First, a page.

The day the Soviets and the Americans nearly blew each other up,
Where were you that day?
September 26, 1983. The U.S. and the Soviet Union were locked in one of the tensest phases of the Cold War. President Reagan was in office, talking tough, and his counterpart in Moscow, Yuri Andropov, was blowing just as hot.
Lt. Colonel Stanislav Petrov of the Soviet Air Defense Forces was on duty in a missile detection station outside Moscow when the early warning satellite alarm went off, indicating that the U.S. had launched five missiles at the Soviet Union.
Petrov had to act quickly. The military high command was on alert, aware that U.S. missiles packing a nuclear warhead could detonate on their soil in 25 minutes. All the command members needed was Colonel Petrov’s confirmation of the incoming attack and they would unleash their own nuclear warheads.
Despite the pressure, Petrov considered his options. Just three weeks earlier the Soviets had shot down a Korean Air Lines plane, killing all 269 passengers on board. Could this be a retaliatory strike by the U.S., whose president had labeled the Soviet Union an “evil empire?”
A gut feeling told Petrov that a strike by the U.S. would involve far more than five missiles and that instinct stayed his hand. He reported the incoming missiles as a false alarm and averted a nuclear holocaust. A later investigation showed that the missile warning was caused by sunlight reflecting off clouds.
No one in the West learned of this episode until many years later but on that day military personnel in monitoring stations in Minuteman missile sites in the Dakotas narrowly escaped being caught up in a nuclear tragedy. If they had received alarms of Soviet incoming missiles, they would have been obligated to respond. The magnitude of destruction that could have happened is unmeasurable.
Not the first false alarm
This was not the first time that a mistake nearly triggered a launch of the nuclear-weapons arsenals of the two superpowers.
On November 9, 1979, U.S. air defense computers showed a ballistic missile attack by a Soviet submarine, followed moments later by a Soviet ICBM attack. Minutemen missile sites went into a state of high alert while bomber crews ran to their planes. Andrews Air Force Base prepared the National Emergency Airborne Command Post, where the U.S. President would command the response.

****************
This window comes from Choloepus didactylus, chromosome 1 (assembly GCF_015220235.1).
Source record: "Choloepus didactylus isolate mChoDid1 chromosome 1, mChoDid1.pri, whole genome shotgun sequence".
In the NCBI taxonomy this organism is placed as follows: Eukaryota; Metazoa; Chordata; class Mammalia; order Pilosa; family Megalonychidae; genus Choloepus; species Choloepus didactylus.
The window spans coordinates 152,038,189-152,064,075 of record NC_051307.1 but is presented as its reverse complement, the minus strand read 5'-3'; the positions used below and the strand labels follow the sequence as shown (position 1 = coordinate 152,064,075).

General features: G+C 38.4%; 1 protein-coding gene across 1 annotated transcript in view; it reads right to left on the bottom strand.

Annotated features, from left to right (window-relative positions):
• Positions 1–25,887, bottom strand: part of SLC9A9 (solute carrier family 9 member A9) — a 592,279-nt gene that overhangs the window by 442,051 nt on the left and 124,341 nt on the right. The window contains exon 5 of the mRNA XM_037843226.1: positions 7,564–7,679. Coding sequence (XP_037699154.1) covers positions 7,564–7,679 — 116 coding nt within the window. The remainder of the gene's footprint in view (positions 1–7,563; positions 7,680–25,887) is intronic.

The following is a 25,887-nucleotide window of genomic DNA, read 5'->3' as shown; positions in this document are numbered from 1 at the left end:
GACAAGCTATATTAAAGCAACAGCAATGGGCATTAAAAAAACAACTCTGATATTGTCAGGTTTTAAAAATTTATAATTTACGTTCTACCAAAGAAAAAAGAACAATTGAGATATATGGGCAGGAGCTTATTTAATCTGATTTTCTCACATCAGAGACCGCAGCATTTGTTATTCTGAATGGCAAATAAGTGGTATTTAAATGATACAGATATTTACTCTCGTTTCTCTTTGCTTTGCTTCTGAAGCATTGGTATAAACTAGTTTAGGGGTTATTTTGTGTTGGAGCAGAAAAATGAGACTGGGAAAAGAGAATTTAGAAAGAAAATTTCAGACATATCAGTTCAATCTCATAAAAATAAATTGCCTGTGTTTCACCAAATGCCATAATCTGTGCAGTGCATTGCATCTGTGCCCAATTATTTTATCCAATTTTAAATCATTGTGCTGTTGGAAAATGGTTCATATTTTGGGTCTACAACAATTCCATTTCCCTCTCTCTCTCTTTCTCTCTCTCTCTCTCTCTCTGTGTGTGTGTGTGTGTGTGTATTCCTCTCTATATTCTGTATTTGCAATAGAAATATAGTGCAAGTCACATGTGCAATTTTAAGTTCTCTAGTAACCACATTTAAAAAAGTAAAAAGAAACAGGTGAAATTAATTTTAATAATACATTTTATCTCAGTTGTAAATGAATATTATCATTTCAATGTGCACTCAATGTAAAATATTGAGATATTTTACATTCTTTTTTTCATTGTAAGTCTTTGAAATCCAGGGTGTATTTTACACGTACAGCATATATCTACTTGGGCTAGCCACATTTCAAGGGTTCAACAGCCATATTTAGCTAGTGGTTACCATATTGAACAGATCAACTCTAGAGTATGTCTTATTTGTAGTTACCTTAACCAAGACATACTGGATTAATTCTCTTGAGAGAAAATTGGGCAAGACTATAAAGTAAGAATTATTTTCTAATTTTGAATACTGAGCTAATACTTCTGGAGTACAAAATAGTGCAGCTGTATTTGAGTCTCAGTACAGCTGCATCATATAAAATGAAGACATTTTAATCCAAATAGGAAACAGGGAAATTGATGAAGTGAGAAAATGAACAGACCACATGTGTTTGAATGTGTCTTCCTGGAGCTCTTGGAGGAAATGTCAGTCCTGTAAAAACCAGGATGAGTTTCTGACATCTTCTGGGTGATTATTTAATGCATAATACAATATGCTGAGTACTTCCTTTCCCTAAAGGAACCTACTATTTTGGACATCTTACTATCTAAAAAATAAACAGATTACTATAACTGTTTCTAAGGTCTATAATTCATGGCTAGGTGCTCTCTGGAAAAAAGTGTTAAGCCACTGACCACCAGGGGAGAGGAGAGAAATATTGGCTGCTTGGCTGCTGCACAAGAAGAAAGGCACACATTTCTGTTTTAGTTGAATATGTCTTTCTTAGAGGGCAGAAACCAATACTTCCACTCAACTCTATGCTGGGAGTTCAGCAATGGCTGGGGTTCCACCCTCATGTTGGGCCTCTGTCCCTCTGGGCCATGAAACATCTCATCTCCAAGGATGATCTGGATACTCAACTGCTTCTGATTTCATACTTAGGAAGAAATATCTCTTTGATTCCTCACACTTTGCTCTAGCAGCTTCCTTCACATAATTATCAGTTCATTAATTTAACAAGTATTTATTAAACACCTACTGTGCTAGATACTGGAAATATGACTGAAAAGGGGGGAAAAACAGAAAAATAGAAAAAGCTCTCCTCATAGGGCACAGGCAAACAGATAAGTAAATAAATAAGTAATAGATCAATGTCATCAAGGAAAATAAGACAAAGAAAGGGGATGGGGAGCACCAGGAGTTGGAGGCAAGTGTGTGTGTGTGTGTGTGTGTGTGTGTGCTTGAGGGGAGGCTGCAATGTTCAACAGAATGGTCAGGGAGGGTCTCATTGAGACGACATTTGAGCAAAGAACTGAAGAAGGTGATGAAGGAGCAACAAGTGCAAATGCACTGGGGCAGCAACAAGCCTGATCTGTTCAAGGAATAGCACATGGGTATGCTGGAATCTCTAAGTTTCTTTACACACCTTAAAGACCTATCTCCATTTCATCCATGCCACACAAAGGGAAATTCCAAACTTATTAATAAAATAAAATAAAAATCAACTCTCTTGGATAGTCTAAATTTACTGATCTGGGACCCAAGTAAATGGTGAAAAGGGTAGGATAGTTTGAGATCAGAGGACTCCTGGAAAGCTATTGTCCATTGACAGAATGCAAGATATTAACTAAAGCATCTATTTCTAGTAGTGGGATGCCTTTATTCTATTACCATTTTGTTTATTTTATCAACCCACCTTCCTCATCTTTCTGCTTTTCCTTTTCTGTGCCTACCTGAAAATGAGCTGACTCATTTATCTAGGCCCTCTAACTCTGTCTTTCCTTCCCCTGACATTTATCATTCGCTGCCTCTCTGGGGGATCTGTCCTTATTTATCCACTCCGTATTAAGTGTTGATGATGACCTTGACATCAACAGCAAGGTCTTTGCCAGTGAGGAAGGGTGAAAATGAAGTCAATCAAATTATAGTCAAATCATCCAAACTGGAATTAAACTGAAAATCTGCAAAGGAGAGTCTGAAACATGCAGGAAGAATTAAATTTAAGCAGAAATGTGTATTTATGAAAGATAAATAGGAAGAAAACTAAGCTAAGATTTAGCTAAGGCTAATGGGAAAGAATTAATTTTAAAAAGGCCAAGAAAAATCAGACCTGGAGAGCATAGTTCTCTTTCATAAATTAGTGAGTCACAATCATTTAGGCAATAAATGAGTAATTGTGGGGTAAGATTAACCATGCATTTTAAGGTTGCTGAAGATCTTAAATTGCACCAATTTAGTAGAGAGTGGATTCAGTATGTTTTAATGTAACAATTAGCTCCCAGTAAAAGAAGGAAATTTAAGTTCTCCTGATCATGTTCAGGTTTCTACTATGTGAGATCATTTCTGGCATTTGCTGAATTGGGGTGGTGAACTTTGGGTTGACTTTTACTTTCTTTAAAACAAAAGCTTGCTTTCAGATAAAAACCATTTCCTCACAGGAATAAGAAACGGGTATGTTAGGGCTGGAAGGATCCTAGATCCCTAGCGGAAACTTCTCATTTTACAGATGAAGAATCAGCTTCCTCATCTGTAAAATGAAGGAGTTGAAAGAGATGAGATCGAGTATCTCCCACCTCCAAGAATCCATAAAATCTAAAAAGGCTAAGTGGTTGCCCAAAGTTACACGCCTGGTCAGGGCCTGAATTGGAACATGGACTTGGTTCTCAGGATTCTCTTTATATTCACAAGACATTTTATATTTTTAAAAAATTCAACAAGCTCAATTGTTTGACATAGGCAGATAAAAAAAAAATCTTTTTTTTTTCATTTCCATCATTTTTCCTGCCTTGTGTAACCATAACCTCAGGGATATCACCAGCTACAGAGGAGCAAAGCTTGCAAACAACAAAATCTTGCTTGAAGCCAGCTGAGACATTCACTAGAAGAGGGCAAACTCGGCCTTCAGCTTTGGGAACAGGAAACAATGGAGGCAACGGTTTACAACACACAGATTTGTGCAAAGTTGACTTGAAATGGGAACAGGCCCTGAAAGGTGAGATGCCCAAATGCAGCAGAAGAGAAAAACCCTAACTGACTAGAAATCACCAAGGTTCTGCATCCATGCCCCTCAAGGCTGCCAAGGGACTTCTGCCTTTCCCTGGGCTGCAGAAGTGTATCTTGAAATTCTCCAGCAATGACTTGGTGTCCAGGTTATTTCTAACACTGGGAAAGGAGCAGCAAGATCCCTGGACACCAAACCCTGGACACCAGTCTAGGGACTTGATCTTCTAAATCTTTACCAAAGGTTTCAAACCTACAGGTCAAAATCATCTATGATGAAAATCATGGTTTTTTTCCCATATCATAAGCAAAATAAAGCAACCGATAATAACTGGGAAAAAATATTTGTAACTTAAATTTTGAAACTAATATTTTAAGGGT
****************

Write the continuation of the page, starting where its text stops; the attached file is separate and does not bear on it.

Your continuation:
Then the error was detected. A technician had mistakenly played a training tape that simulated a Soviet nuclear attack. Nuclear destruction was averted.
Poverty then Praise for the “Man Who Saved the World”
Stanislav Petrov was disciplined for bad record keeping after the false alarm episode and he stayed in obscurity until the late 1990s, when the former head of Soviet air defense wrote about his split-second decision. According to Petrov’s obituary in the Washington Post, poverty forced the “man who saved the world” to grow potatoes outside his apartment building to feed his family and to make soup by boiling water with a leather belt for flavor.
Then world peace organizations began to recognize the magnitude of Petrov’s split-second decision. In 2006, the Association of World Citizens honored Petrov at the UN headquarters in New York and he later received the Dresden Peace Prize for averting nuclear devastation.
The next year, Petrov traveled to the heart of the U.S. Minuteman Missile site in South Dakota to tour the place where his former foes once stood at alert, their hand inches away from the red phone that could launch a nuclear attack.
Petrov came to the place in peace, surely aware that his decision had avoided a nuclear the site from annihilation and brought the world back from the brink of nuclear war.